Credit: Shutterstock | Farmers harvest soybeans in the US Midwest.
As spring approaches in the breadbaskets of the world, farmers are getting ready for a busy planting season. In Adams County, Iowa, corn and soybean grower Ray Gaesser’s plans revolve around one critical goal: planting his 2,200 hectares as quickly as possible to beat the rain.
What Gaesser once did in the course of a week, he must now accomplish in 4 days. Planting crops in half the time is a logistical challenge, but necessary. In Iowa and much of the Midwest, changes in weather patterns mean that for stretches of April and May, the soil is much too wet to plant in.
Since 2010, it’s not unusual for 15–20 cm of rain to fall in 1 day, sometimes pounding down at rates of 10 cm/h, Gaesser says. His family’s years of work building the soil, terracing the fields, and installing waterways are “not anywhere near adequate to protect the soil from those rain events,” he says. The dry times are tougher, too: during the growing season when plants need moisture, the Midwest can experience long stretches of no rain. And at harvest time the rain returns.
Gaesser expects his family won’t have it any easier in the future. Climate models agree. In fact, farmers all over the world will face similar challenges and worse. As global temperatures rise, weather extremes will be amplified in the midlatitude regions, home to the world’s major breadbaskets: wet weather patterns will get wetter, and dry ones drier.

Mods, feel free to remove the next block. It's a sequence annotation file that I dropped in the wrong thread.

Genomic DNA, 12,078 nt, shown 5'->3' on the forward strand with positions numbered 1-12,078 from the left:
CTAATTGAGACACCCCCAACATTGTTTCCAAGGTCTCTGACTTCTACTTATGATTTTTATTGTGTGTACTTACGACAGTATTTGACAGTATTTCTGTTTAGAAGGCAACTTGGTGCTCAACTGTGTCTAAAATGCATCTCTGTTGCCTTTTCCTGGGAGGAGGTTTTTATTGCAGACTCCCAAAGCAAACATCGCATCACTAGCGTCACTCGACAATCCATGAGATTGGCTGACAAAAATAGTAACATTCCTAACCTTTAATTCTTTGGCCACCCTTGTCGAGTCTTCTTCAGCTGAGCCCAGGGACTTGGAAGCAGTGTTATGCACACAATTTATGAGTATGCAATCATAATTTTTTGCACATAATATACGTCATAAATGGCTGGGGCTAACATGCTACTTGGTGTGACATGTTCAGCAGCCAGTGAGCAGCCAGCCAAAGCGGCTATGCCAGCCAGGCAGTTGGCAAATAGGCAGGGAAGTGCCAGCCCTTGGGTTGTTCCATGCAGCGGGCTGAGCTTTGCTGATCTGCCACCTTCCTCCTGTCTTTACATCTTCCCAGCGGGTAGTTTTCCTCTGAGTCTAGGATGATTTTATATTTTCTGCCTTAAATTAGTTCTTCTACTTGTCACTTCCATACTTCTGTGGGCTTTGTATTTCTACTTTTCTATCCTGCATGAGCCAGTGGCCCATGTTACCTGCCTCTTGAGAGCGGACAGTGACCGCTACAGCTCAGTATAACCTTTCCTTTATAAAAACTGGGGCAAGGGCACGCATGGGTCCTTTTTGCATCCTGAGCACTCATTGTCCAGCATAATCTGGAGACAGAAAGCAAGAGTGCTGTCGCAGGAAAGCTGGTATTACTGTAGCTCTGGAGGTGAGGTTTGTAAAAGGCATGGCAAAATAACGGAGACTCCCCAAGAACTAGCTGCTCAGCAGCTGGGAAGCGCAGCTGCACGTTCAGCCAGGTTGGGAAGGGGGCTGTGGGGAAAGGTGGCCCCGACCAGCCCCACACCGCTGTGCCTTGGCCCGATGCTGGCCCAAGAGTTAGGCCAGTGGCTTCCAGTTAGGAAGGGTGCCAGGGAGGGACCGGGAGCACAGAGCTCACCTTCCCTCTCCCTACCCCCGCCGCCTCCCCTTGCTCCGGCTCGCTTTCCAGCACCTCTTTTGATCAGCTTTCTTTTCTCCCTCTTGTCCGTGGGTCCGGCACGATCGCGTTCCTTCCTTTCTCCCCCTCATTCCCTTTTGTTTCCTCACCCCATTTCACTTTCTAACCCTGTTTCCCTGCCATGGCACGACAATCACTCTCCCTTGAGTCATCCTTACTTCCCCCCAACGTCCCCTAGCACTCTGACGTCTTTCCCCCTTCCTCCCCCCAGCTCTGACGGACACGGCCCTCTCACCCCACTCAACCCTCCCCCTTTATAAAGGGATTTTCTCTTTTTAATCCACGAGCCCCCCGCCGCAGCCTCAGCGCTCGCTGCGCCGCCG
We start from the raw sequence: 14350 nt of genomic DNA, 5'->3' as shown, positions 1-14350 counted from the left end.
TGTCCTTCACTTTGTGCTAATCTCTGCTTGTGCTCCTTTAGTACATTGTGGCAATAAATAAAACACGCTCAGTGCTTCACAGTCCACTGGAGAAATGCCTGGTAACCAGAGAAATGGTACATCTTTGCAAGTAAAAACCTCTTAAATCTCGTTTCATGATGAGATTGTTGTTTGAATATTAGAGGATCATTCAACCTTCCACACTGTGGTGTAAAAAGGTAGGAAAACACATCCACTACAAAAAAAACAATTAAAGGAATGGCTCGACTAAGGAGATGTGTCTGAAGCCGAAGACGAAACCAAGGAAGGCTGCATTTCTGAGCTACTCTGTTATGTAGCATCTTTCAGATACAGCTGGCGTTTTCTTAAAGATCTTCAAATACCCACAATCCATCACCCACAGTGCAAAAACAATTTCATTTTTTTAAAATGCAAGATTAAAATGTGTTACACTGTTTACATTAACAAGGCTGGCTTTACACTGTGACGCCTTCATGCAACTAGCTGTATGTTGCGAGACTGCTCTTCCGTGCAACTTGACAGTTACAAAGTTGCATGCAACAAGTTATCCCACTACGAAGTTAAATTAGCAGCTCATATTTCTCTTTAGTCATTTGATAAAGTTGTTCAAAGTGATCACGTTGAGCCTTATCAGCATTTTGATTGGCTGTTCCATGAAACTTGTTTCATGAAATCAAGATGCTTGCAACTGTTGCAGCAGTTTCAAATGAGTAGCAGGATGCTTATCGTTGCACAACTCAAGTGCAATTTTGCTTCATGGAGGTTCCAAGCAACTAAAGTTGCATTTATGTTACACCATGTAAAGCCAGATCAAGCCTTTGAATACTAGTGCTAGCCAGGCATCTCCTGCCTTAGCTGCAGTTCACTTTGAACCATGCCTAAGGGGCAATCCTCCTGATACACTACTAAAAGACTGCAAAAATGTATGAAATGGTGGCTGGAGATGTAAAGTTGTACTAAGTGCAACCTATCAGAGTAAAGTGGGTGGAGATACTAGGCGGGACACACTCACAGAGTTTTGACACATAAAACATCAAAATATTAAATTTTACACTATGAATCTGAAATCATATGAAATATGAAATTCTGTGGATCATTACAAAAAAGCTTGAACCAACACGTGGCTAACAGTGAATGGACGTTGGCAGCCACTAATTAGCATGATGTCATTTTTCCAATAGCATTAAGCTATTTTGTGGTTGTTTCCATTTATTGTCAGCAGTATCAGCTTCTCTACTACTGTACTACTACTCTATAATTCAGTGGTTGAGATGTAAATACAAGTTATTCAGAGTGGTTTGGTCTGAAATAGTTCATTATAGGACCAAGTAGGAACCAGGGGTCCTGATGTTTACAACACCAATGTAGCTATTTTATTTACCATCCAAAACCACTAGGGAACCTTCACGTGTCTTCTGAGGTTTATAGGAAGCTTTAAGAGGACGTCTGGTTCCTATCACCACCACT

Meanwhile, a warming climate will cause a parallel decrease in productivity in warmer and drier regions, particularly in developing countries in Africa and Asia, where most farmers are already hampered by small landholdings, unproductive soil, and lack of access to fertilizers and pesticides. According to the United Nations, more people around the world are going hungry each year, and climate change is partly to blame.
To ensure that the world’s growing population will have enough to eat, innovations that help farmers withstand the impacts of climate change need to reach farmers in developed and developing regions alike.
Climate models can forecast the effect of warming temperatures on agriculture, but they cannot model the impacts of extreme weather, and it’s difficult to predict how climate change will affect the world’s food production capacity. What researchers know is that higher global temperatures intensify weather systems and keep them in place for longer periods of time.
Amid the uncertainty, one trend is clear: new technologies that help food producers combat rising temperatures and alleviate crop stress caused by overwhelming rains, heat, and droughts will be in extremely high demand.
Chemists have long helped farmers preserve yields when weather conditions are not ideal, primarily by developing pesticides and disease treatments. But those tools are not available to every farmer who needs them. What’s more, the pace of chemical innovation has slowed considerably, even as older products are being phased out because of concerns about environmental and human health effects and because pests have become resistant to them.
That means the role of chemists and life scientists in support of crop production is changing. They will be called on to help farmers produce more food using less fertilizer and energy and fewer pesticides.